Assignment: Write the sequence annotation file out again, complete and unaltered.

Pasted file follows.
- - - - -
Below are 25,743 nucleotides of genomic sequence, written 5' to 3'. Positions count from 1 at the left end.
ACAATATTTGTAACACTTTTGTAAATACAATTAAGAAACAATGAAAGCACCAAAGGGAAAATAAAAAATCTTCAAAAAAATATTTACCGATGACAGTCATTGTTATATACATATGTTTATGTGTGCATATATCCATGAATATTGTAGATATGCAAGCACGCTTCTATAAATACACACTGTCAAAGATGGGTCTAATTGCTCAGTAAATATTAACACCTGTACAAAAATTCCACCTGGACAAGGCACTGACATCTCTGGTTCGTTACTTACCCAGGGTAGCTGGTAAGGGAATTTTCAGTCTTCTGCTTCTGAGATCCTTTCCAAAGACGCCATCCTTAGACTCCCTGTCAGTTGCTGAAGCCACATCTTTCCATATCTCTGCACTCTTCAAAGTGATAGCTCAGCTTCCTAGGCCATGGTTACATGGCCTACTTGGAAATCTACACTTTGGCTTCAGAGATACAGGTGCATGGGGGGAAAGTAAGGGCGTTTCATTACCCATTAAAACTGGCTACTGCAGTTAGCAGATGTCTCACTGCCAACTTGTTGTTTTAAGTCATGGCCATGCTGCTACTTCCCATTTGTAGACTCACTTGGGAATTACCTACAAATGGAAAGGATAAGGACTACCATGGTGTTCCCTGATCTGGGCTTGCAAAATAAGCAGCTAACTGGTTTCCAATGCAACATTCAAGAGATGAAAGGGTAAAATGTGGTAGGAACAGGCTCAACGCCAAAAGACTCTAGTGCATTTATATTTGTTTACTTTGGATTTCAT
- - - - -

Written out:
Below are 25,743 nucleotides of genomic sequence, written 5' to 3'. Positions count from 1 at the left end.
ACAATATTTGTAACACTTTTGTAAATACAATTAAGAAACAATGAAAGCACCAAAGGGAAAATAAAAAATCTTCAAAAAAATATTTACCGATGACAGTCATTGTTATATACATATGTTTATGTGTGCATATATCCATGAATATTGTAGATATGCAAGCACGCTTCTATAAATACACACTGTCAAAGATGGGTCTAATTGCTCAGTAAATATTAACACCTGTACAAAAATTCCACCTGGACAAGGCACTGACATCTCTGGTTCGTTACTTACCCAGGGTAGCTGGTAAGGGAATTTTCAGTCTTCTGCTTCTGAGATCCTTTCCAAAGACGCCATCCTTAGACTCCCTGTCAGTTGCTGAAGCCACATCTTTCCATATCTCTGCACTCTTCAAAGTGATAGCTCAGCTTCCTAGGCCATGGTTACATGGCCTACTTGGAAATCTACACTTTGGCTTCAGAGATACAGGTGCATGGGGGGAAAGTAAGGGCGTTTCATTACCCATTAAAACTGGCTACTGCAGTTAGCAGATGTCTCACTGCCAACTTGTTGTTTTAAGTCATGGCCATGCTGCTACTTCCCATTTGTAGACTCACTTGGGAATTACCTACAAATGGAAAGGATAAGGACTACCATGGTGTTCCCTGATCTGGGCTTGCAAAATAAGCAGCTAACTGGTTTCCAATGCAACATTCAAGAGATGAAAGGGTAAAATGTGGTAGGAACAGGCTCAACGCCAAAAGACTCTAGTGCATTTATATTTGTTTACTTTGGATTTCAT